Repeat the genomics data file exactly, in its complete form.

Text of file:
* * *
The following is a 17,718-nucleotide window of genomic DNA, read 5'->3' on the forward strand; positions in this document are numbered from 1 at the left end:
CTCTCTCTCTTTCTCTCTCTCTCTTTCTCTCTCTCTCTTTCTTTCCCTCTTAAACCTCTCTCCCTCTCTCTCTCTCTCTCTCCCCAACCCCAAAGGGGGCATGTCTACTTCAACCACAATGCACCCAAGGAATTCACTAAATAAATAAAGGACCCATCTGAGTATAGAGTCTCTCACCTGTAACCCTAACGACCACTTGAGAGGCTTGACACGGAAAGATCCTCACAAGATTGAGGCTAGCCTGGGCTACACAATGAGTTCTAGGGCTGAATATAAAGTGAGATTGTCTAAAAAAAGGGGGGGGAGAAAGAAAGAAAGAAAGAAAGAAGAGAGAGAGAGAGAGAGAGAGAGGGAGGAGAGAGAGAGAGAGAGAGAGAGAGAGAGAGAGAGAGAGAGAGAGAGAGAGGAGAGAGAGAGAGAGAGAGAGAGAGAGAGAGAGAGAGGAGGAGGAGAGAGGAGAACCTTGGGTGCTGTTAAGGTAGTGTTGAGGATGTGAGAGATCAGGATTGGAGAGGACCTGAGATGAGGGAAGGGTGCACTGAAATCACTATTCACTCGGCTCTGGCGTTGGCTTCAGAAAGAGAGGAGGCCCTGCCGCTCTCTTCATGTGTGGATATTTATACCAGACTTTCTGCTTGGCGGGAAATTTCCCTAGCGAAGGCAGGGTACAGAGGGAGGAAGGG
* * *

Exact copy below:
The following is a 17,718-nucleotide window of genomic DNA, read 5'->3' on the forward strand; positions in this document are numbered from 1 at the left end:
CTCTCTCTCTTTCTCTCTCTCTCTTTCTCTCTCTCTCTTTCTTTCCCTCTTAAACCTCTCTCCCTCTCTCTCTCTCTCTCTCCCCAACCCCAAAGGGGGCATGTCTACTTCAACCACAATGCACCCAAGGAATTCACTAAATAAATAAAGGACCCATCTGAGTATAGAGTCTCTCACCTGTAACCCTAACGACCACTTGAGAGGCTTGACACGGAAAGATCCTCACAAGATTGAGGCTAGCCTGGGCTACACAATGAGTTCTAGGGCTGAATATAAAGTGAGATTGTCTAAAAAAAGGGGGGGGAGAAAGAAAGAAAGAAAGAAAGAAGAGAGAGAGAGAGAGAGAGAGAGGGAGGAGAGAGAGAGAGAGAGAGAGAGAGAGAGAGAGAGAGAGAGAGAGAGAGAGGAGAGAGAGAGAGAGAGAGAGAGAGAGAGAGAGAGAGGAGGAGGAGAGAGGAGAACCTTGGGTGCTGTTAAGGTAGTGTTGAGGATGTGAGAGATCAGGATTGGAGAGGACCTGAGATGAGGGAAGGGTGCACTGAAATCACTATTCACTCGGCTCTGGCGTTGGCTTCAGAAAGAGAGGAGGCCCTGCCGCTCTCTTCATGTGTGGATATTTATACCAGACTTTCTGCTTGGCGGGAAATTTCCCTAGCGAAGGCAGGGTACAGAGGGAGGAAGGG